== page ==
Mentoplasty, also called Genioplasty or Chinplasty, is a cosmetic surgery procedure carried out to alter the chin, the underlying structure of the face, so as to provide better balance to the facial features. The alteration could involve height reduction or rounding, by osteotomy or increase in its size, using surgical implants. This operation is generally performed with Rhinoplasty, but can also be done separately.
Mentoplasty is done to correct malfunctions of the chin due to developmental abnormalities like, jaw bones growing on one side but not on the other, that leads to facial asymmetry. Another congenital defect that requires Mentoplasty is a missing part of jaw bone. It is required when chin has not grown in proportion to other facial features. It is also done during a gender transition, because, the size and shape of chin is different in men and women. Two other procedures that involve Mentoplasty are craniofacial reconstruction carried out on account of trauma or surgery for cancer, and Orthognathic surgery that involves repositioning of facial bones to improve speech and chewing. Mentoplasty is generally performed only in adults and children whose jaw has grown to its full size.
Mentoplasty is done to increase the size of small or receding chins which is more common. The other type involves reducing the size of large or protruding chins. A complete facial analysis as well as examination of medical history by the surgeon will help in understanding the effectiveness of the surgery.
Chin augmentation may involve placing an implant under the skin or performing a sliding genioplasty. The operation may take 1 ½ hours when done alone but may take 3 hours if combined with Orthognathic surgery or Rhinoplasty.
Chin implants are required for patients with mild or moderate condition of microgenia, called small chin. The implant could be a cartilage taken from donor sites of the same person or could be alloplastic implants like Gore subcutaneous augmentation material whose use reduces the risk of infection. The implant is inserted under the chin (submental) or inside the mouth (intraoral), by cutting through several layers of tissue, with the main nerve remaining untouched. The surgeon then creates a slot, called pocket, in the connective tissue inside the chin and washes the area with antiseptic solution before placing the implant in the pocket. After this, the incisions are closed with Steri-strips.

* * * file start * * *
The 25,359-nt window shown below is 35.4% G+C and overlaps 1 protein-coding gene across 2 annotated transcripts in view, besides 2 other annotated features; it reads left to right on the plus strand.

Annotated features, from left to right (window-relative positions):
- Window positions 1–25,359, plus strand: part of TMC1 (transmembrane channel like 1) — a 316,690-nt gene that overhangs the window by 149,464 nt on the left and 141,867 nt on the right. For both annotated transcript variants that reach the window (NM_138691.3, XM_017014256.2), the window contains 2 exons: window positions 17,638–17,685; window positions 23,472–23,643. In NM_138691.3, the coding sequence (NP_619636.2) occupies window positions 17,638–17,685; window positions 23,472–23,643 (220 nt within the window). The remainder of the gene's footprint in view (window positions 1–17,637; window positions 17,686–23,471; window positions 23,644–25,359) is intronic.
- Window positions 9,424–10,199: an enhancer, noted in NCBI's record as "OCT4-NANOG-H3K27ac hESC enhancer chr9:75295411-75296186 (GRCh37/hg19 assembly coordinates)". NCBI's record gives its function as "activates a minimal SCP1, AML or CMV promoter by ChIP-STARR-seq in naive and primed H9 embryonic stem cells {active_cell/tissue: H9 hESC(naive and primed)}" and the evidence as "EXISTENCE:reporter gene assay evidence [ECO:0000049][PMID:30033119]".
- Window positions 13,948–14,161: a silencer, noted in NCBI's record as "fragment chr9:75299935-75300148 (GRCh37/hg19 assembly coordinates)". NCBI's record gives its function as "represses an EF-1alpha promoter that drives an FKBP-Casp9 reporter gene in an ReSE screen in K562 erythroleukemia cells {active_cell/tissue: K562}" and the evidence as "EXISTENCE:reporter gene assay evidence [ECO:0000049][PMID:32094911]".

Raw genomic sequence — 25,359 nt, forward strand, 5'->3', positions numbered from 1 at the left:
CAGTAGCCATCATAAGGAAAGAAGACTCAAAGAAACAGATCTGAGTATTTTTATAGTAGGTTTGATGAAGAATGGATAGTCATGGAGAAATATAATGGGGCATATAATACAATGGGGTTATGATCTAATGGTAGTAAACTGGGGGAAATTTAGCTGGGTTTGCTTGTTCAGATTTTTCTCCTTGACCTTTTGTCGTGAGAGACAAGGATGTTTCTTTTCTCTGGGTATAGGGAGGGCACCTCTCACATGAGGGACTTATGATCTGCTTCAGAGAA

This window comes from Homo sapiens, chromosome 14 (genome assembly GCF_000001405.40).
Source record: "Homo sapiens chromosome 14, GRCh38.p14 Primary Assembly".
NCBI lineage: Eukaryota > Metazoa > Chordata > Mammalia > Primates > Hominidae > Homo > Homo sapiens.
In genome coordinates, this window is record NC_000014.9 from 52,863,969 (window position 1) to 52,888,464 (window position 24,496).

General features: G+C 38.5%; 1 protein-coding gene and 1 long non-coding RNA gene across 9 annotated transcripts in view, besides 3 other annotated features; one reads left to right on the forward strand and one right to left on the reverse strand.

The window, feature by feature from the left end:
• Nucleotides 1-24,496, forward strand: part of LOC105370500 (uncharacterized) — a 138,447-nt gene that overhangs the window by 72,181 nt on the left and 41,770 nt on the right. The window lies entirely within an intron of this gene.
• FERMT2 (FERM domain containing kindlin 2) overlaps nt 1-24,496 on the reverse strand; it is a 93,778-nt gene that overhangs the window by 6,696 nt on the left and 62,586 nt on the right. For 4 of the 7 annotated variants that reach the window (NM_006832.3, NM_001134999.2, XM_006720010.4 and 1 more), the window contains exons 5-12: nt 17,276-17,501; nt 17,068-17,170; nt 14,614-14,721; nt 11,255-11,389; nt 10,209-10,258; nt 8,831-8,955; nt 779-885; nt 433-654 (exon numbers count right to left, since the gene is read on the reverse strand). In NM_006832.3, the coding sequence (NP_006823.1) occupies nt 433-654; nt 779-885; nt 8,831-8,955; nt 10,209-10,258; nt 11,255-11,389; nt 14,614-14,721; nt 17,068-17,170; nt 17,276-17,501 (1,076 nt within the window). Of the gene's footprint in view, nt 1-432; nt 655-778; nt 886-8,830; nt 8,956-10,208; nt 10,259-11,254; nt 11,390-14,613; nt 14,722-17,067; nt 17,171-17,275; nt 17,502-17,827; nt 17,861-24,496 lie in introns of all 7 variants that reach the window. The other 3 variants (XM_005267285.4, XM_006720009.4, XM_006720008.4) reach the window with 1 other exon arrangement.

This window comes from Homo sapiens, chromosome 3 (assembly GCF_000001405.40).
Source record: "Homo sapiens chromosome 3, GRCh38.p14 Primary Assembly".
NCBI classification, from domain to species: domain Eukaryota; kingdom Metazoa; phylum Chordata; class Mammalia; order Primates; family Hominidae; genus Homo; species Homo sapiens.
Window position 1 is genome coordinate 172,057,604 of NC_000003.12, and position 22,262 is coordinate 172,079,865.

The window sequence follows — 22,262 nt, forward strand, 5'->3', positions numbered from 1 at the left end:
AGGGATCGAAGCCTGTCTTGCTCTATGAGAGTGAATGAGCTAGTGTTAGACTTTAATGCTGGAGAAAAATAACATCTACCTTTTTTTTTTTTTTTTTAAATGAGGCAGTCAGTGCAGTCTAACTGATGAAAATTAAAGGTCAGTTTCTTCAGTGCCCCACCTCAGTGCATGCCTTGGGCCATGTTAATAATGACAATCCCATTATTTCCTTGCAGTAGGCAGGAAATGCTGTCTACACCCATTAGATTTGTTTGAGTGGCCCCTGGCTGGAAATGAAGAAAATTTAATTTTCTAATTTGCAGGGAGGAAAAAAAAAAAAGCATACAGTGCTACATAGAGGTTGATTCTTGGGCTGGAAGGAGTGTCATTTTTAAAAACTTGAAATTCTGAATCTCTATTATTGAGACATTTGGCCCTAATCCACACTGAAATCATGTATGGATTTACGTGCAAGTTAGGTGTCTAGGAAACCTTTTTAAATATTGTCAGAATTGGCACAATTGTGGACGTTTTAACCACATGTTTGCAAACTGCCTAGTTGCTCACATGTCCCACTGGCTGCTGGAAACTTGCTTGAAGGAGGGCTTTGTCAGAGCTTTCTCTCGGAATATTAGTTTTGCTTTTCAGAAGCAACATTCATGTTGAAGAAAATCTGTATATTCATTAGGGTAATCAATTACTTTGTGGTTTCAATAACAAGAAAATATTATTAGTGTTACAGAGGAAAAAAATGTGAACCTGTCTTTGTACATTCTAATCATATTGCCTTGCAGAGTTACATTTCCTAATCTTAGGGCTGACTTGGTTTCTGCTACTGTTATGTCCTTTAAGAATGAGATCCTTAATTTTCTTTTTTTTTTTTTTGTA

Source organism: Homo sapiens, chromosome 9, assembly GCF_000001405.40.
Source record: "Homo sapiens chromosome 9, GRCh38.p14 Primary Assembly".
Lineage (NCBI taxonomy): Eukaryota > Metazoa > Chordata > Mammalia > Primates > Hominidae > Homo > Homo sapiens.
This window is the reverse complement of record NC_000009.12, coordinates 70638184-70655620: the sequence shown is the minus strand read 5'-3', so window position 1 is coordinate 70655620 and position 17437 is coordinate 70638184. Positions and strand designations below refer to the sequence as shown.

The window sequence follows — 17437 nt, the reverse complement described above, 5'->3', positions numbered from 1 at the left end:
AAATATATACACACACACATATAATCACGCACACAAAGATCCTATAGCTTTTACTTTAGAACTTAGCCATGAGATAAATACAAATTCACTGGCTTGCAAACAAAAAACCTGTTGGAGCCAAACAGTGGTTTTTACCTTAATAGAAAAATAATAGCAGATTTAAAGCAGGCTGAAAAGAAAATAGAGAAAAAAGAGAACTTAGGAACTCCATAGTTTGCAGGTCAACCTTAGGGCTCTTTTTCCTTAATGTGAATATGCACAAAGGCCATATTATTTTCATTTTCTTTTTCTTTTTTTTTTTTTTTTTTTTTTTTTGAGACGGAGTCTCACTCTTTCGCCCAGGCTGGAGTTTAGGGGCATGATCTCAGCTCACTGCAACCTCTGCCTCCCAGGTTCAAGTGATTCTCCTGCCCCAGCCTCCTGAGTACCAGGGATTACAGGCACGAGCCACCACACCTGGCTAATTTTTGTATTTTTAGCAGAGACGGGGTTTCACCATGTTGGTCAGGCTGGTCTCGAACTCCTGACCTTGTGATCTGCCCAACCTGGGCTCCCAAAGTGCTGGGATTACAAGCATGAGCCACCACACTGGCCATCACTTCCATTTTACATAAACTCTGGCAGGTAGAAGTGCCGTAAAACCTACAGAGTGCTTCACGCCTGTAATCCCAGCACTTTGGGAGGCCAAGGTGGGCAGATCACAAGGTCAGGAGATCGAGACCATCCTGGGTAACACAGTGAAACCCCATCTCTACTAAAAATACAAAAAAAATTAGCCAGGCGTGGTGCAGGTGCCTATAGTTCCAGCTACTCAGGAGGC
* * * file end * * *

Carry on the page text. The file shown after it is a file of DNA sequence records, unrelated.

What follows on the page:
A sliding genioplasty is performed on patients who are not candidates for chin implants because the chin is too small or if the deformity is too complex to rectify. During the procedure, the surgeon cuts through the jaw bone using an oscillating saw and remove a part of the bone. He then moves the bone forward, placing metal plates and screws to fill the gap. After the bone is fixed in its place, the sutures are closed and the patient’s head is covered with pressure dressing.
To reduce the size of an overly large or protruding chin, the surgery is performed by direct reduction or by employing sliding genioplasty. In the first method, the excess bone is removed by submental or intraoral incision. In the second method, the same method as in augmentation is employed with the difference that the bone segment is pushed backward rather than moving forward.
Visible results with improved jaw functions ensure success of the surgery.